“I hate you, dad!” Asher shouted to me in the kitchen, storming out for dramatic effect.
My son was angry. He was having an existential crisis, where he couldn’t make sense of his place in the world, how and when we die, and what it all means. He told my wife and me he wanted to die so he can see what it was like... and then he’d come back. Asher doesn’t understand how this whole life thing works. Neither do I. He’s six. I’m 44.
On this particular day Asher was angry about his lack of freedom. It wasn’t fair that I could do whatever I wanted and he couldn’t, he lamented. He implored me to understand how unfair that was. I explained to him that I understood, but that he was too young to comprehend the consequences of his freedom so until he was older it was my job to help him navigate it. He didn’t feel any better. He told me he hated me.
A friend was over and she asked me why I didn’t punish him for telling me he hated me. “In our house we punish the kids for using the ‘hate’ word. Don’t you?” she asked.
“Does it look like he’s punished?” I clapped back. Yeah, even therapists can be immature. I then self-corrected, and more maturely explained to her that my kids were allowed to hate me. Obviously I didn’t actually think they hated me, but I thought they were angry, and there are times they wanted to do something very badly, and the only person preventing them from doing that thing was me. That’s infuriating for them. I totally get it. If I were them I’d hate me, too.
My wife was out of town for a week, so I was single parenting with the kids. I’m not complaining—these days it’s actually easier for me in some ways. Navigating our different parenting styles is hard for all of us who are co-parenting. One night I asked the kids if they wanted to see a movie. They did. But they couldn’t agree on what to see. It turned into an argument. Asher wanted one movie; my daughter, Sydney, another. They were arguing with each other, and when that didn’t go anywhere they directed it towards me. Sydney, eight, pleaded, “I never get to pick the movie.”
Asher screamed, “It’s not fair!” I tried to get them to find a solution but it wasn’t working.
Frustrated, I asked Asher, “Have you forgotten what it’s like to be a parent?”
“I’ve never been a parent,” he responded, both of us embarrassed by the stupidity of my question.
“What I meant,” I continued, “is can you imagine what it’s like? You each want to see a movie and no matter what decision I make someone will be upset.”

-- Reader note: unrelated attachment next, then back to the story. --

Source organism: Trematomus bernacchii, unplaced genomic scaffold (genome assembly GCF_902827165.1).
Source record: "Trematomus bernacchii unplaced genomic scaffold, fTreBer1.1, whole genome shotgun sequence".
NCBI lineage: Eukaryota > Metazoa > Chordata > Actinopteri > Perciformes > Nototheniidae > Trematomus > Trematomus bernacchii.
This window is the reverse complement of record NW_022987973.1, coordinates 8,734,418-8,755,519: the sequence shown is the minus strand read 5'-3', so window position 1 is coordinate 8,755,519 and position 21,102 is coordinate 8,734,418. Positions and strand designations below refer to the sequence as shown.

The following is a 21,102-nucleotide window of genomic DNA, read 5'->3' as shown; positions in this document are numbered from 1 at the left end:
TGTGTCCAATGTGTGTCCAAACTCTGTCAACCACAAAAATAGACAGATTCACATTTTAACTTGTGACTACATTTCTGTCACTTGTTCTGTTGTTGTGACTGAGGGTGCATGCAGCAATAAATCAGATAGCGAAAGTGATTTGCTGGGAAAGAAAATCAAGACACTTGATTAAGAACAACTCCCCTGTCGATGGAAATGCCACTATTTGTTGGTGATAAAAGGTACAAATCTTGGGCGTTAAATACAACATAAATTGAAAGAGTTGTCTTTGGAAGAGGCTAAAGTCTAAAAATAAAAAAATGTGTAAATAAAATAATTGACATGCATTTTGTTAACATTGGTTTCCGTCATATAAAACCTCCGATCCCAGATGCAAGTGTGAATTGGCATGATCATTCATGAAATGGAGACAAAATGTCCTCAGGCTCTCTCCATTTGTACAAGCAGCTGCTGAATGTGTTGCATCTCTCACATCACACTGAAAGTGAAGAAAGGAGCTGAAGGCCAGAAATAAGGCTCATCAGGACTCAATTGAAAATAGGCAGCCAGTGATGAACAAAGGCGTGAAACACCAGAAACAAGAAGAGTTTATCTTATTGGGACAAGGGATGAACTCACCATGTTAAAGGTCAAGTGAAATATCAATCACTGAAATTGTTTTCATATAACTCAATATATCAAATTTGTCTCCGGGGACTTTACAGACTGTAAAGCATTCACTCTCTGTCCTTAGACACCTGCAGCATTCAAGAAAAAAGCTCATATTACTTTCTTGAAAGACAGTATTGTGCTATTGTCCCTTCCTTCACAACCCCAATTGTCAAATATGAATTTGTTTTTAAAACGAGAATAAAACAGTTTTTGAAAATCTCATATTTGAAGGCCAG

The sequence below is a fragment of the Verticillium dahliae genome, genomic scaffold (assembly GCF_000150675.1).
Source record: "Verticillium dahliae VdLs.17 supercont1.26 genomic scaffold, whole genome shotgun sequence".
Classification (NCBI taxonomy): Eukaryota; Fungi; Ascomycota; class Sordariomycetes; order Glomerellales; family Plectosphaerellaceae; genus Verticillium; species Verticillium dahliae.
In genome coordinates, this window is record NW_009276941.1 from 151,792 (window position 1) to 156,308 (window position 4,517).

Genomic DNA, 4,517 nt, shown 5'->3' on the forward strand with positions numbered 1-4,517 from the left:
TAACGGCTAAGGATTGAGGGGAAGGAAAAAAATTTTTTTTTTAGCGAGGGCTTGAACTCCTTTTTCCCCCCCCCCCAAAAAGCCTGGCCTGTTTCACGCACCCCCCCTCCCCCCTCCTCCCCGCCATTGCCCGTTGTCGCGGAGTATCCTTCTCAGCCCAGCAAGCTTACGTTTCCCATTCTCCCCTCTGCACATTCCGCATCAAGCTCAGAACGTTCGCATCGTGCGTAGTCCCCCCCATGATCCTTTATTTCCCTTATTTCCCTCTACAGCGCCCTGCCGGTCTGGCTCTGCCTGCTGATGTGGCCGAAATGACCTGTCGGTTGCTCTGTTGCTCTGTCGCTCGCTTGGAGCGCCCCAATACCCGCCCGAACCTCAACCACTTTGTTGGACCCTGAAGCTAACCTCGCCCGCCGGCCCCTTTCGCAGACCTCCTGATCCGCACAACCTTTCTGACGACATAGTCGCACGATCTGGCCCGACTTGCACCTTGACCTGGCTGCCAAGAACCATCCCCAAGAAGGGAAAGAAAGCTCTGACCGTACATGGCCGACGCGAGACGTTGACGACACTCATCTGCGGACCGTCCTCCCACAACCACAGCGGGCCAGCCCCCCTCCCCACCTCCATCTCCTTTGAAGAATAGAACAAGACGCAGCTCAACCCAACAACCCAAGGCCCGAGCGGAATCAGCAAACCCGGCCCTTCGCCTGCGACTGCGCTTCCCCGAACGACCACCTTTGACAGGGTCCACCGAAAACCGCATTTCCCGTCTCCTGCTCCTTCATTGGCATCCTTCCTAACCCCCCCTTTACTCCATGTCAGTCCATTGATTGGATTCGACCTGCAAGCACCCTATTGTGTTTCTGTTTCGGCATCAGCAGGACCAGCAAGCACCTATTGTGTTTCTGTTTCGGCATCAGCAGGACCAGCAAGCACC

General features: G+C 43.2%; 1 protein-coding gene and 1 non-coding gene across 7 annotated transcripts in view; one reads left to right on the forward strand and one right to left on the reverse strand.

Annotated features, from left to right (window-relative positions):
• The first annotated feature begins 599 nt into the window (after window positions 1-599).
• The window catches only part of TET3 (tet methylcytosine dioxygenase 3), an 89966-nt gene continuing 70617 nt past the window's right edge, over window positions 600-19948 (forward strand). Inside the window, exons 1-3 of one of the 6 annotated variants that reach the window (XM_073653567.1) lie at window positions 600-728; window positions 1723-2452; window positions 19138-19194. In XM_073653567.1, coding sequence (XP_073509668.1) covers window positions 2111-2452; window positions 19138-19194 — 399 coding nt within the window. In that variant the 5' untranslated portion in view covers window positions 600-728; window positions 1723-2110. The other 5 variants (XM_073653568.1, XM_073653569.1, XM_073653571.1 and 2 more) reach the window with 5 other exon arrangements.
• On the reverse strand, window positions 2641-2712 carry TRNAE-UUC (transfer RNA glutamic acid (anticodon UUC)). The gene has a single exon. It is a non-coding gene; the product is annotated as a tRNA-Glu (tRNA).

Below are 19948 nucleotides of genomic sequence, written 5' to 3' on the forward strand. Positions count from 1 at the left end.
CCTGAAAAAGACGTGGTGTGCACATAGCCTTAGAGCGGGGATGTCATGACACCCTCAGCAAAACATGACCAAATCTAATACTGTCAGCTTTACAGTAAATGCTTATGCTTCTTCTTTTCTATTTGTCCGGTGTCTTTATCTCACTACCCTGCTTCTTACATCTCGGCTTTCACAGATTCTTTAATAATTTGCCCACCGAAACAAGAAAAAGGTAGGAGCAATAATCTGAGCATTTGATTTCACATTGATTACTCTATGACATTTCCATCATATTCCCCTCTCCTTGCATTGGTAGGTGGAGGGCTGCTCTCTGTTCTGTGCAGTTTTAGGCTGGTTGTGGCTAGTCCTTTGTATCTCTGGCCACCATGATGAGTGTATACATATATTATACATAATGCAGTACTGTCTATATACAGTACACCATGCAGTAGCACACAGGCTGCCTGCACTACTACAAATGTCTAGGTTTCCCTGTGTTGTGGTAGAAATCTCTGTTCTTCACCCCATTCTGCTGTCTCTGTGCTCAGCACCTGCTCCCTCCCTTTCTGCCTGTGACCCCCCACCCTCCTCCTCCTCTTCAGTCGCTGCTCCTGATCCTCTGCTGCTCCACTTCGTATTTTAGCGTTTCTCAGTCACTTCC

Asher said, “It’s not that hard because you already went to school the most and we haven’t. You’ve been in school so it’s medium hard.” He then went on to explain some system where math would be useful to parenting but I was lost.
“Guys,” I said, “what if I want to see a movie and Sydney wants to see another? What would you do?”
Sydney piped in, “Can I tell you my idea? My idea is we do rock, paper, scissors, shoot.
Asher said, “I don’t agree on that. I agree on dad’s idea.”
“I don’t have an idea,” I said. “Sometimes parents feel stuck. Asher, pretend you’re a dad. It’s up to you. What do we do if I want to see one movie and Sydney wants to see another?”
Asher struggled for a moment, working it out in his brain. And then he seemed to resolve himself to Sydney’s idea. “I’ll just try rock, paper, scissors.”
They did. Sydney won. Asher cried. Then Sydney, as if taking over the role of the parent, gave up her own wants for her little brother. “We can see what you want, Asher. I don’t really like movies that much, anyway.”
I thanked Sydney, and said, “This was not easy, guys.”
Sydney said, “You love us a lot but it’s hard cause when we both want something and it’s different it’s hard for you to decide which one to do.”
“Right,” I responded.
“Definitely right,” she said.
Later that night, I was putting Asher to bed and I talked to him about his feelings. I tried to help him make sense of what was happening with him when he shouts out, “I hate you,” or he throws a toy across the room. He did a good job of expressing himself, and Sydney would fill in any gaps by answering for him from the bottom bunk. If Sydney sees me doing a mediocre job, she will interject a better explanation than I ever could have. I gave Asher a kiss and told him I loved him as I climbed down the ladder to Sydney’s bed. “I love you,” he responded, and I hoped at least some of what I said made sense to him.
I leaned in to the bottom bunk. “I love you, Sydney.”
“I hate you, dad.”
“It’s opposite day,” she said. And then she gave me a kiss.